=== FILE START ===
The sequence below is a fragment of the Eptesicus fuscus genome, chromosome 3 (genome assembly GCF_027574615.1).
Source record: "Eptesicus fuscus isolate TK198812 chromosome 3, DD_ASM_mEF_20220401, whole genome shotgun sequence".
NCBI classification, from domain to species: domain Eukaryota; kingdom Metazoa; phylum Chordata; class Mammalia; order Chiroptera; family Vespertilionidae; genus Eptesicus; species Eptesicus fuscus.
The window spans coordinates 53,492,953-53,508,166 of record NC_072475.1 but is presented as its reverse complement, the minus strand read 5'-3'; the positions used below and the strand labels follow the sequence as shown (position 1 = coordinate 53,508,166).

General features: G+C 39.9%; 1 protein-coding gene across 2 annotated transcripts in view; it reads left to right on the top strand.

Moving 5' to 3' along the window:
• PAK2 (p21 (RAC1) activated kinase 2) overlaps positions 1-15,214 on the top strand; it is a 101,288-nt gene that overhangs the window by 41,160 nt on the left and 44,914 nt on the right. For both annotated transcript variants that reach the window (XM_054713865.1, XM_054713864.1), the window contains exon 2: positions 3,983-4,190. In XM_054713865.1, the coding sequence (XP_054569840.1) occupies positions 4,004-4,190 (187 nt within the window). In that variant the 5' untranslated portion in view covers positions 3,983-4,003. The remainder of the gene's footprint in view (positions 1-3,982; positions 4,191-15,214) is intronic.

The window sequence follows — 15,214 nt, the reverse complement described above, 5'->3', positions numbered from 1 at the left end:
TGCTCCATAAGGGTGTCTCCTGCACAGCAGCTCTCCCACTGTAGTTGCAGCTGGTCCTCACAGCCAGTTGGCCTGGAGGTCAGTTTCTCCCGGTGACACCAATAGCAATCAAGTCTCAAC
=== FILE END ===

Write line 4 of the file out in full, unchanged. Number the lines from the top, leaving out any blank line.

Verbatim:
The window spans coordinates 53,492,953-53,508,166 of record NC_072475.1 but is presented as its reverse complement, the minus strand read 5'-3'; the positions used below and the strand labels follow the sequence as shown (position 1 = coordinate 53,508,166).